A bloody weekend in America followed a week of suspense, during which bombs were intercepted in the mail. By Sunday evening, 13 Americans had been killed, several injured, a string of assassinations-by-mail averted, and three Americans were in custody awaiting trial.
Throughout the week, pipe bombs were mailed to leaders of the Democratic Party, including two former U.S. presidents. By Friday, police had managed to trace the bombs to one of the Republican supporters of President Donald Trump. The list of bomb recipients was composed of American personalities whom Trump had made a target of his vitriol.
On Saturday, a white supremacist entered a Synagogue in Pennsylvania with an assault rifle and three handguns. He opened fire, killing 11 and injuring many others. He was subdued and taken to court on charges of hate crime.
On Sunday, another white supremacist -- this one in Kentucky -- tried to commit a hate massacre by forcing his way into a church with a predominantly African-American congregation. When he failed, he went to a nearby store, shot dead a 69 year-old African-American in front of his 12 year-old grandson, and fled to a nearby parking lot, where he ran across another African-American, whom he also killed. Police later arrested the white supremacist murderer.
America’s bloody weekend came amidst reports showing a spike in hate crimes. According to the Anti-Defamation League, hate crimes against American Jews have increased, this year, by 57 percent.
But hate crimes do not spike by themselves. Their uptick requires agitation, which many believe to have been on the rise since the election of President Donald Trump in 2016.
Since he first ran for office in 2015, Trump has used all kinds of verbal abuse against anyone who disagreed with him. Trump even encouraged his partisans, during his rallies, to assault journalists. He praised a Congressman who, during his electoral campaign, body-slammed a reporter. Trump repeatedly accused the media, which he calls Fake News, of being “the enemy of the people”. More often than not, it is Trump’s statements that have proven to be false, compared to accurate reporting in the mainstream media.
But Trump’s biggest sin came last year, when he refused to denounce white supremacists after they had held a rally in Charlottesville, Virginia, during which one of the supremacists rammed his car into a crowd of opponents, killing a young woman. Despite slogans shouted such as “Jews will not replace us”, Trump insisted that there were “fine people on both sides” of the Charlottesville event, stopping short of unequivocally denouncing the white racists.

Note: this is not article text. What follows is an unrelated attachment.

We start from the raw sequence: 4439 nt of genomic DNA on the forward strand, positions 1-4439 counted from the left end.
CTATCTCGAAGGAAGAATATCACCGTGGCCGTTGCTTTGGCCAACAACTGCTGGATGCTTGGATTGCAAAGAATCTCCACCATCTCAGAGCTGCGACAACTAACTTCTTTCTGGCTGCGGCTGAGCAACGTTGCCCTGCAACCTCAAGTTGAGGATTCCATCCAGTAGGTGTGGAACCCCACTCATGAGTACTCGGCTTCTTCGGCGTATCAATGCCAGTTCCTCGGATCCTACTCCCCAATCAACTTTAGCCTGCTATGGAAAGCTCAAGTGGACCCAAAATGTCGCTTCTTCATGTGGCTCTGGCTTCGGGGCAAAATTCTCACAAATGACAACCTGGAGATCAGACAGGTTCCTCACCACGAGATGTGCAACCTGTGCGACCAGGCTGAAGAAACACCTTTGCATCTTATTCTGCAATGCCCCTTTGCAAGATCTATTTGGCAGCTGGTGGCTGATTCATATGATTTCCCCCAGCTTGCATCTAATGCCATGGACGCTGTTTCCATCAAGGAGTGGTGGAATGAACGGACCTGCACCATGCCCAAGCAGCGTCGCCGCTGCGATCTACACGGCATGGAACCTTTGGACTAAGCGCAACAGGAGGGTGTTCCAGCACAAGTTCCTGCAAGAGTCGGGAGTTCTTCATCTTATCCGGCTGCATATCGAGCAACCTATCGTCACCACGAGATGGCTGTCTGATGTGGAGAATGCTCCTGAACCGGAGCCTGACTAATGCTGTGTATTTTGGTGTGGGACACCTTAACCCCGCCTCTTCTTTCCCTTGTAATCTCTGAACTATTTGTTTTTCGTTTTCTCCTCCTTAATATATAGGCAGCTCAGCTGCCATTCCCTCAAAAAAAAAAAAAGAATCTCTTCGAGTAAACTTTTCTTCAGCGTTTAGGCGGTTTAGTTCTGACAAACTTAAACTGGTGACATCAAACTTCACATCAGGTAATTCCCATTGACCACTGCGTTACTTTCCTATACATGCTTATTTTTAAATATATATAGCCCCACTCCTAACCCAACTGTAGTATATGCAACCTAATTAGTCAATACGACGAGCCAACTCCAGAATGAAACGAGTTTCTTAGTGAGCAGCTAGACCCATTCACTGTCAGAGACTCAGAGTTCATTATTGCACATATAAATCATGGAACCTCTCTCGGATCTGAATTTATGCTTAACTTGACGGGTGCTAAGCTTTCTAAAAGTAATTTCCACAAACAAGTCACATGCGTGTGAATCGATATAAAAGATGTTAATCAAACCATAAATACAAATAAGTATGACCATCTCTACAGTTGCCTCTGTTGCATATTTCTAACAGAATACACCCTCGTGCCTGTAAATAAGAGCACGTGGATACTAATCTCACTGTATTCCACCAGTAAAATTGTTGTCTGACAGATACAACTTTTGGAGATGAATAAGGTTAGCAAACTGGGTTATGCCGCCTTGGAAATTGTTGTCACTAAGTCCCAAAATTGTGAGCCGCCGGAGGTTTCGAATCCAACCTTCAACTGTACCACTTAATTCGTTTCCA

Trump’s speech has not only been directed against his opponents and America’s minority groups -- such as Jews, Muslims, Latinos and African-Americans -- his style has been ruling through continuous campaigning, whether for his reelection in 2020 or for mid-term elections, scheduled for today.
In his ongoing campaign, Trump has been using keywords that experts describe as “dog whistles”. These are words or ideas that Trump throws into his statements and speeches to make sure that his partisans are always scared and ready to vote.
“Dog whistles” mean that Trump has to go after immigrants, Islam and others, out of which he can create scarecrows. The problem is that when Trump threatens the Republican base, a few Republicans take his threats seriously and, instead of voting only, decide to take matters into their own hands. The guy who shot at the Tree of Life Synagogue wanted to stop the work of the Hebrew Immigrant Association Society (HIAS), started in 1881 and designed to help assimilate refugees in America, regardless of their ethnicity, religion, or skin color. The guy who mailed bombs wanted to kill every one of the Democrats whom Trump blames for America’s ills.
Ever since his election in 2016, Trump has stirred hate speech, and the result has been a corresponding rise in hate crimes. If Trump was a non-American living anywhere around the world, the U.S. government would have seen him as an agitator of violence worthy of silencing.
Over the past decades, America has spent a substantial amount of resources in an effort to counter global hate speech, the root cause of terrorism. Trump’s hate speech is exactly what the U.S. has been trying to fight and eradicate around the world. The problem is that the person who is spewing hatred is himself at the top of the same government that has dedicated decades to fight hate speech and consequent terrorism.
The election of Trump has turned things upside down in the U.S. and around the world, and not in a good way. Those who are hoping for a restoration of things back to normal may have to wait out Trump’s presidency, but, looking from now, this may not be the case even in 2020.* Opinions expressed in this article are the author’s own and do not necessarily reflect the editorial policy of Anadolu Agency.